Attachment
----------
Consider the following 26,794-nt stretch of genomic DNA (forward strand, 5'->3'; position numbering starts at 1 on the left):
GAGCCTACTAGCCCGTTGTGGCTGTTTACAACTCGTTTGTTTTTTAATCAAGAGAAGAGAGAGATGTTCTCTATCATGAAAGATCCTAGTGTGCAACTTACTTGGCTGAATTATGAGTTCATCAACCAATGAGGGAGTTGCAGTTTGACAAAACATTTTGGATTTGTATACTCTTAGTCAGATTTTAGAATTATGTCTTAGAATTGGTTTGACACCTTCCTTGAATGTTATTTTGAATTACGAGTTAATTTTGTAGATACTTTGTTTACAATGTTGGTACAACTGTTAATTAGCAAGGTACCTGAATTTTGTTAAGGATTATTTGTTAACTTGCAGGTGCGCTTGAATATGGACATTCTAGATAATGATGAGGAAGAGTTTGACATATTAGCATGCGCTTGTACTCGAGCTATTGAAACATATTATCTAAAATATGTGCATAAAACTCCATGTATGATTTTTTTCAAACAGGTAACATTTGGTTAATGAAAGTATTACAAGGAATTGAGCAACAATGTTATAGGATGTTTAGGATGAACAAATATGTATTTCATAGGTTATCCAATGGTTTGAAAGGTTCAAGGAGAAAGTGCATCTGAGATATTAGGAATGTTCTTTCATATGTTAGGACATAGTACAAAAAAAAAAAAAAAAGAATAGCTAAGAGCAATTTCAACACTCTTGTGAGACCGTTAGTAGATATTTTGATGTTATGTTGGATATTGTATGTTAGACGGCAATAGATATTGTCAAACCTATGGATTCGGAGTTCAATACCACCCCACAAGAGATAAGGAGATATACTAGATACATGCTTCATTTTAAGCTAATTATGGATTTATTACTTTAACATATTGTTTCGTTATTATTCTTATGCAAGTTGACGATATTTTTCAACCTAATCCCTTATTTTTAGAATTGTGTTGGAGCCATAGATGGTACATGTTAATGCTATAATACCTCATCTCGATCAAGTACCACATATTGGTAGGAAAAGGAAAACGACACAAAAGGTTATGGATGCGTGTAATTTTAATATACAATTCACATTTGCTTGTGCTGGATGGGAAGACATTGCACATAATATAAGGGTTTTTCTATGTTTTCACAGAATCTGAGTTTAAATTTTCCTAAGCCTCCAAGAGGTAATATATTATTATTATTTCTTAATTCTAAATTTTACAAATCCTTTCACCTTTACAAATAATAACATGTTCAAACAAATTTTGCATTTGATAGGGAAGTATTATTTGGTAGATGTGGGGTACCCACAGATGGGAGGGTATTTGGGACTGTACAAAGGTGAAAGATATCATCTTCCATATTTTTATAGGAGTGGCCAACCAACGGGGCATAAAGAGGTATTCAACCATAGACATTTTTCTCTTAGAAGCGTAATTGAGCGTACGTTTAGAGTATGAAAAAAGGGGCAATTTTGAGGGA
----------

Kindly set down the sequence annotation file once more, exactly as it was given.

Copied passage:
Consider the following 26,794-nt stretch of genomic DNA (forward strand, 5'->3'; position numbering starts at 1 on the left):
GAGCCTACTAGCCCGTTGTGGCTGTTTACAACTCGTTTGTTTTTTAATCAAGAGAAGAGAGAGATGTTCTCTATCATGAAAGATCCTAGTGTGCAACTTACTTGGCTGAATTATGAGTTCATCAACCAATGAGGGAGTTGCAGTTTGACAAAACATTTTGGATTTGTATACTCTTAGTCAGATTTTAGAATTATGTCTTAGAATTGGTTTGACACCTTCCTTGAATGTTATTTTGAATTACGAGTTAATTTTGTAGATACTTTGTTTACAATGTTGGTACAACTGTTAATTAGCAAGGTACCTGAATTTTGTTAAGGATTATTTGTTAACTTGCAGGTGCGCTTGAATATGGACATTCTAGATAATGATGAGGAAGAGTTTGACATATTAGCATGCGCTTGTACTCGAGCTATTGAAACATATTATCTAAAATATGTGCATAAAACTCCATGTATGATTTTTTTCAAACAGGTAACATTTGGTTAATGAAAGTATTACAAGGAATTGAGCAACAATGTTATAGGATGTTTAGGATGAACAAATATGTATTTCATAGGTTATCCAATGGTTTGAAAGGTTCAAGGAGAAAGTGCATCTGAGATATTAGGAATGTTCTTTCATATGTTAGGACATAGTACAAAAAAAAAAAAAAAAGAATAGCTAAGAGCAATTTCAACACTCTTGTGAGACCGTTAGTAGATATTTTGATGTTATGTTGGATATTGTATGTTAGACGGCAATAGATATTGTCAAACCTATGGATTCGGAGTTCAATACCACCCCACAAGAGATAAGGAGATATACTAGATACATGCTTCATTTTAAGCTAATTATGGATTTATTACTTTAACATATTGTTTCGTTATTATTCTTATGCAAGTTGACGATATTTTTCAACCTAATCCCTTATTTTTAGAATTGTGTTGGAGCCATAGATGGTACATGTTAATGCTATAATACCTCATCTCGATCAAGTACCACATATTGGTAGGAAAAGGAAAACGACACAAAAGGTTATGGATGCGTGTAATTTTAATATACAATTCACATTTGCTTGTGCTGGATGGGAAGACATTGCACATAATATAAGGGTTTTTCTATGTTTTCACAGAATCTGAGTTTAAATTTTCCTAAGCCTCCAAGAGGTAATATATTATTATTATTTCTTAATTCTAAATTTTACAAATCCTTTCACCTTTACAAATAATAACATGTTCAAACAAATTTTGCATTTGATAGGGAAGTATTATTTGGTAGATGTGGGGTACCCACAGATGGGAGGGTATTTGGGACTGTACAAAGGTGAAAGATATCATCTTCCATATTTTTATAGGAGTGGCCAACCAACGGGGCATAAAGAGGTATTCAACCATAGACATTTTTCTCTTAGAAGCGTAATTGAGCGTACGTTTAGAGTATGAAAAAAGGGGCAATTTTGAGGGA